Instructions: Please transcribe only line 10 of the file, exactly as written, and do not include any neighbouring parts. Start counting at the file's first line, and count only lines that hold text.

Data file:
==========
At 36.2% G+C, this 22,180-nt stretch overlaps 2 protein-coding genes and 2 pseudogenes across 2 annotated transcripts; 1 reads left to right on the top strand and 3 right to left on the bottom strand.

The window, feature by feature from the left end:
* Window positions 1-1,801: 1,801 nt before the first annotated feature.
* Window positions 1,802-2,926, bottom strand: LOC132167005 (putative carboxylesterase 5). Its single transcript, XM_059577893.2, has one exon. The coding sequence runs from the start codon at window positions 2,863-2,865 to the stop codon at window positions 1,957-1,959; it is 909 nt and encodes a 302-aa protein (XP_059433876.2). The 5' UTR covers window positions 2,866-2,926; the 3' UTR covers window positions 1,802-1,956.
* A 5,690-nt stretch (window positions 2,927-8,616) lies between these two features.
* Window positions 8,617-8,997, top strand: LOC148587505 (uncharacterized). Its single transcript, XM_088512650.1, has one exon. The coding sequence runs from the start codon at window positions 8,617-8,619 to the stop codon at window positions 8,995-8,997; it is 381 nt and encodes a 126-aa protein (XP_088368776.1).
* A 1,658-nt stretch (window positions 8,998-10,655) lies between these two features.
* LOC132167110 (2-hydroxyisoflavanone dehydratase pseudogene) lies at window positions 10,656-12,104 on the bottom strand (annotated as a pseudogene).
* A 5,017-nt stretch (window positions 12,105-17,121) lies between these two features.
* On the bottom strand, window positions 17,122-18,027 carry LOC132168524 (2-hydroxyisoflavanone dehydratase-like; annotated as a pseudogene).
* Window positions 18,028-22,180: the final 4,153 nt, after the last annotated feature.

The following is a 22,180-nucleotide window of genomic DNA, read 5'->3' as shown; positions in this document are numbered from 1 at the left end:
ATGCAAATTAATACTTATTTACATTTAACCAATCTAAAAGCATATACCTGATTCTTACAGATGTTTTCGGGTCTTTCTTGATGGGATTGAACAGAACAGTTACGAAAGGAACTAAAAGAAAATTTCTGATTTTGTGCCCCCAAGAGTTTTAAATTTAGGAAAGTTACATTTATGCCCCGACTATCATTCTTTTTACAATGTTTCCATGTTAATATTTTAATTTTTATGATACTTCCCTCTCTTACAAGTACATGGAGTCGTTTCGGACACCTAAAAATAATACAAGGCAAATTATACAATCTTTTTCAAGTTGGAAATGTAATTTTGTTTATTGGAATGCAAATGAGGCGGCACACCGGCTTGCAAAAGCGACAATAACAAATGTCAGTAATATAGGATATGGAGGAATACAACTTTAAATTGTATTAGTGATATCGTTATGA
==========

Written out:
* On the bottom strand, window positions 17,122-18,027 carry LOC132168524 (2-hydroxyisoflavanone dehydratase-like; annotated as a pseudogene).